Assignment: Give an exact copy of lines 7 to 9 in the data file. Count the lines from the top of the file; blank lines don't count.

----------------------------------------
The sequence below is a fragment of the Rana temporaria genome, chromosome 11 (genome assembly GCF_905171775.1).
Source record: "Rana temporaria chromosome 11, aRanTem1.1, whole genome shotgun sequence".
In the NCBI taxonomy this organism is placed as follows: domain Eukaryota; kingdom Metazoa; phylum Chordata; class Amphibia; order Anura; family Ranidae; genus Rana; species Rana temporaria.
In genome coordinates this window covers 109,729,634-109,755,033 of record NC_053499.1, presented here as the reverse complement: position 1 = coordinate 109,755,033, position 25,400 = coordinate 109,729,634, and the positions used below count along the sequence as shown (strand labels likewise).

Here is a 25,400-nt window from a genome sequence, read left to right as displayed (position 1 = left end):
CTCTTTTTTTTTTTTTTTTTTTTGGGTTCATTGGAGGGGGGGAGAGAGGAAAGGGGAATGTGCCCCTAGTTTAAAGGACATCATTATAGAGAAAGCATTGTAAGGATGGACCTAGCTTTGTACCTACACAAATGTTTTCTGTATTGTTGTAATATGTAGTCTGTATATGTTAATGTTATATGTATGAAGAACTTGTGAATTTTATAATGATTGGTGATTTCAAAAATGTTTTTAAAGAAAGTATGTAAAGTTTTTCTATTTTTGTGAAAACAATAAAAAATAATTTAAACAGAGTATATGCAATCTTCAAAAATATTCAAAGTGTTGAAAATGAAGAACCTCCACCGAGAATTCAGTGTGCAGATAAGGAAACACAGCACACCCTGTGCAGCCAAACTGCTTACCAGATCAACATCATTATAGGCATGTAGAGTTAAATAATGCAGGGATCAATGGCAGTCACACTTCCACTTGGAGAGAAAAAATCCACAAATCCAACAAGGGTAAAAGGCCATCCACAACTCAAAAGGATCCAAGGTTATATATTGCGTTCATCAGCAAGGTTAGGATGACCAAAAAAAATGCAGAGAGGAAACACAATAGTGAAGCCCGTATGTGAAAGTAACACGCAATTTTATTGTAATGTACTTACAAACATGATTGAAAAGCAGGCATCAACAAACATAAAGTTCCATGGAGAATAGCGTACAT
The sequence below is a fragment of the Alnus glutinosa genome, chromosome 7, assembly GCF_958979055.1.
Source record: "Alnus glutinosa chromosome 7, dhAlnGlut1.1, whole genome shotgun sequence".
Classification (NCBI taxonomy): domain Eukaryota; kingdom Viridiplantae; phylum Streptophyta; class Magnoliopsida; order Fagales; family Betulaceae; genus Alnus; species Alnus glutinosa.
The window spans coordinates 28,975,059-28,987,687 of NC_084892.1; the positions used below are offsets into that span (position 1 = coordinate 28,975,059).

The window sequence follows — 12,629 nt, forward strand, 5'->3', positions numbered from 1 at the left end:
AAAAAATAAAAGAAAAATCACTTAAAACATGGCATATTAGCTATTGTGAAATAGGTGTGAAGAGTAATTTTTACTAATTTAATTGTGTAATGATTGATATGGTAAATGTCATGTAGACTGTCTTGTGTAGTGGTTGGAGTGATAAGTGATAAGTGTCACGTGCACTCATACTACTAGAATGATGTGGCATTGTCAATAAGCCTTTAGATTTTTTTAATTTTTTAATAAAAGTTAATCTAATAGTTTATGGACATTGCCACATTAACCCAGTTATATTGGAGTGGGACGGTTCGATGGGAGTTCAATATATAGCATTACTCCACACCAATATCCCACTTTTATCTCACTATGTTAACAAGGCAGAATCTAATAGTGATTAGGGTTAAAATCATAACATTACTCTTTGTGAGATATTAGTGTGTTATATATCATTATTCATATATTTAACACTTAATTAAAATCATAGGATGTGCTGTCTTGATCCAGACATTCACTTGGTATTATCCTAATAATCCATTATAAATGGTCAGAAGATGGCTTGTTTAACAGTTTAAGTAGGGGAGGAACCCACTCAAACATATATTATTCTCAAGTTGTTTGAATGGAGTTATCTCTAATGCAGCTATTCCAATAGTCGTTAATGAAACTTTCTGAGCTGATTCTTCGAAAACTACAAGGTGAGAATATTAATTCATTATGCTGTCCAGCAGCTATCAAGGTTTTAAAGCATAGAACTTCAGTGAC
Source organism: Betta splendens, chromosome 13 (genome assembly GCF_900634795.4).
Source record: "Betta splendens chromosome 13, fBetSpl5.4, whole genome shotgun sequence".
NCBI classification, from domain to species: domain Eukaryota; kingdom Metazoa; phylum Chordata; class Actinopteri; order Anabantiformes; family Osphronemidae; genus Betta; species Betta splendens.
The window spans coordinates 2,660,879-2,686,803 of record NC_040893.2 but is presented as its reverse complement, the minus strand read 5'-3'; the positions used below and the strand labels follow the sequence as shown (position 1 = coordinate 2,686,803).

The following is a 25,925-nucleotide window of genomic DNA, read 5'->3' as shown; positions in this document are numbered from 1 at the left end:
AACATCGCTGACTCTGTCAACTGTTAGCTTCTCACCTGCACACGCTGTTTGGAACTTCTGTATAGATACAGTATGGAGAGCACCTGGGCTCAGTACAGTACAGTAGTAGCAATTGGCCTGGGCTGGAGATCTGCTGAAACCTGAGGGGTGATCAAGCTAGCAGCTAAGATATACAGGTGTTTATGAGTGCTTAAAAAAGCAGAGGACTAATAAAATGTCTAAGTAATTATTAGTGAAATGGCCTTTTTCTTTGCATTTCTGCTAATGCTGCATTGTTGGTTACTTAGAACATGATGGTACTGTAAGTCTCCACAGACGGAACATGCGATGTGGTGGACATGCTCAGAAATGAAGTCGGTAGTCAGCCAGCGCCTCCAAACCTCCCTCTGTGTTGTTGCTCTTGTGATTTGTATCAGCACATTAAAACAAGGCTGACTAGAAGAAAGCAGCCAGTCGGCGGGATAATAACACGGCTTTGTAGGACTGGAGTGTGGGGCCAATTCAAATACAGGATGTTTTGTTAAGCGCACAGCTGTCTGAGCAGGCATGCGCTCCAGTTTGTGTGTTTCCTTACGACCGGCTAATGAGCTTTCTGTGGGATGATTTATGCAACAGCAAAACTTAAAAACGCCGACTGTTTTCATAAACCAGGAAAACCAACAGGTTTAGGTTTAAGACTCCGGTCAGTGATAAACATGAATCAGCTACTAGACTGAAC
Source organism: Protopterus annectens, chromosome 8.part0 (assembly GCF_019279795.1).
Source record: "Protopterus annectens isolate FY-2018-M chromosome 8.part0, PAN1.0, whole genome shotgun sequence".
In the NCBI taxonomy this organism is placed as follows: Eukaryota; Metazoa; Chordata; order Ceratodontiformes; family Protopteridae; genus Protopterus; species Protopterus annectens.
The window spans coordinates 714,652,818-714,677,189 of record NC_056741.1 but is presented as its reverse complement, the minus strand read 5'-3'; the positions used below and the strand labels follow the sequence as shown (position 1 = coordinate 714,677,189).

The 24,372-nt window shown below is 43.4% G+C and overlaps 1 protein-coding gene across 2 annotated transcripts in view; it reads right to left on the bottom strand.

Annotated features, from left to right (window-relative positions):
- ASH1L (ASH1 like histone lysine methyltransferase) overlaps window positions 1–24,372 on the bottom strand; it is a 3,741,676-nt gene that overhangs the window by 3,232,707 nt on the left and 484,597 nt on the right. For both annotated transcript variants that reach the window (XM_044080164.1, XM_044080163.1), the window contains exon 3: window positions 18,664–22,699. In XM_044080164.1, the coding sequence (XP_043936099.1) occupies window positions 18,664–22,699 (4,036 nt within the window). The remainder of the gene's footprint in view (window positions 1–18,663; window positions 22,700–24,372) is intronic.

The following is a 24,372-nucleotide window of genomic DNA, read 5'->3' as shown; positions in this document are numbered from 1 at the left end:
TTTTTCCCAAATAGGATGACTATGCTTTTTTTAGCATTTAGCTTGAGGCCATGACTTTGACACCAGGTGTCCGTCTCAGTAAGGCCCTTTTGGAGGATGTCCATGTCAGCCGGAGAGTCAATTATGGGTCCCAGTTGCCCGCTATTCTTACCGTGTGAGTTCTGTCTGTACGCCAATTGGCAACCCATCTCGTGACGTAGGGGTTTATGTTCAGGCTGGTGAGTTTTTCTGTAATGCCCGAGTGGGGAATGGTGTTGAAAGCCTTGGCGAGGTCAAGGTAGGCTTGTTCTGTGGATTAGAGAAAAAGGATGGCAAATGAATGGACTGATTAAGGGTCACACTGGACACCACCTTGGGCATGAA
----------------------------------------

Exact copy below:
The sequence below is a fragment of the Alnus glutinosa genome, chromosome 7, assembly GCF_958979055.1.
Source record: "Alnus glutinosa chromosome 7, dhAlnGlut1.1, whole genome shotgun sequence".
Classification (NCBI taxonomy): domain Eukaryota; kingdom Viridiplantae; phylum Streptophyta; class Magnoliopsida; order Fagales; family Betulaceae; genus Alnus; species Alnus glutinosa.